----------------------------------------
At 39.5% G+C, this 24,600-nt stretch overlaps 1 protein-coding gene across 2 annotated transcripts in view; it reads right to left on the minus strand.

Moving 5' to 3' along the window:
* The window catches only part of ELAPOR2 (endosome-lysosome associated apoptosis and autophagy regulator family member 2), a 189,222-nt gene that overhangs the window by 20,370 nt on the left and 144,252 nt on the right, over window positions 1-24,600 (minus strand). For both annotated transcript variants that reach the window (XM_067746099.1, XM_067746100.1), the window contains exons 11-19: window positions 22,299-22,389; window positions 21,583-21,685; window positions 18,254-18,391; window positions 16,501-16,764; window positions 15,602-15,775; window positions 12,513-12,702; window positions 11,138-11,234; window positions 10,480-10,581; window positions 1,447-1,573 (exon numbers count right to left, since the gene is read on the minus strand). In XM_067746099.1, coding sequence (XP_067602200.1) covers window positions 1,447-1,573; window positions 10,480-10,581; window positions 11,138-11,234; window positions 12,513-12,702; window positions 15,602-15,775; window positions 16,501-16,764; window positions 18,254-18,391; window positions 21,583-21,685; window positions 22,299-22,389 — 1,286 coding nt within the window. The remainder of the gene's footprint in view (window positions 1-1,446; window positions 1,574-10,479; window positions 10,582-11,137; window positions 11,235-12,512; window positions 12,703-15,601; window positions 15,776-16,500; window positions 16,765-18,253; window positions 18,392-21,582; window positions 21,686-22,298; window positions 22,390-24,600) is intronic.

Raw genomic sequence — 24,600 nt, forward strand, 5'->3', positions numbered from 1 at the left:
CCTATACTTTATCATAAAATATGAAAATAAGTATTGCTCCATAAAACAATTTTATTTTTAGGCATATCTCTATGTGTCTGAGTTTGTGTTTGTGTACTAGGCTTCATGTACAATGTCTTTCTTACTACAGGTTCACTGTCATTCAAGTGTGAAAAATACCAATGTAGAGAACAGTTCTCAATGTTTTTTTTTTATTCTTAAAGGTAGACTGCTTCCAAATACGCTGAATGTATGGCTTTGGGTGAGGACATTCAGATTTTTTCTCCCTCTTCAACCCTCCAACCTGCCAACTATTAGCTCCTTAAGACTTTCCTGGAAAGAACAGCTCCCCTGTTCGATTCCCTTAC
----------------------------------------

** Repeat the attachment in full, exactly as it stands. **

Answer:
At 39.5% G+C, this 24,600-nt stretch overlaps 1 protein-coding gene across 2 annotated transcripts in view; it reads right to left on the minus strand.

Moving 5' to 3' along the window:
* The window catches only part of ELAPOR2 (endosome-lysosome associated apoptosis and autophagy regulator family member 2), a 189,222-nt gene that overhangs the window by 20,370 nt on the left and 144,252 nt on the right, over window positions 1-24,600 (minus strand). For both annotated transcript variants that reach the window (XM_067746099.1, XM_067746100.1), the window contains exons 11-19: window positions 22,299-22,389; window positions 21,583-21,685; window positions 18,254-18,391; window positions 16,501-16,764; window positions 15,602-15,775; window positions 12,513-12,702; window positions 11,138-11,234; window positions 10,480-10,581; window positions 1,447-1,573 (exon numbers count right to left, since the gene is read on the minus strand). In XM_067746099.1, coding sequence (XP_067602200.1) covers window positions 1,447-1,573; window positions 10,480-10,581; window positions 11,138-11,234; window positions 12,513-12,702; window positions 15,602-15,775; window positions 16,501-16,764; window positions 18,254-18,391; window positions 21,583-21,685; window positions 22,299-22,389 — 1,286 coding nt within the window. The remainder of the gene's footprint in view (window positions 1-1,446; window positions 1,574-10,479; window positions 10,582-11,137; window positions 11,235-12,512; window positions 12,703-15,601; window positions 15,776-16,500; window positions 16,765-18,253; window positions 18,392-21,582; window positions 21,686-22,298; window positions 22,390-24,600) is intronic.

Raw genomic sequence — 24,600 nt, forward strand, 5'->3', positions numbered from 1 at the left:
CCTATACTTTATCATAAAATATGAAAATAAGTATTGCTCCATAAAACAATTTTATTTTTAGGCATATCTCTATGTGTCTGAGTTTGTGTTTGTGTACTAGGCTTCATGTACAATGTCTTTCTTACTACAGGTTCACTGTCATTCAAGTGTGAAAAATACCAATGTAGAGAACAGTTCTCAATGTTTTTTTTTTATTCTTAAAGGTAGACTGCTTCCAAATACGCTGAATGTATGGCTTTGGGTGAGGACATTCAGATTTTTTCTCCCTCTTCAACCCTCCAACCTGCCAACTATTAGCTCCTTAAGACTTTCCTGGAAAGAACAGCTCCCCTGTTCGATTCCCTTAC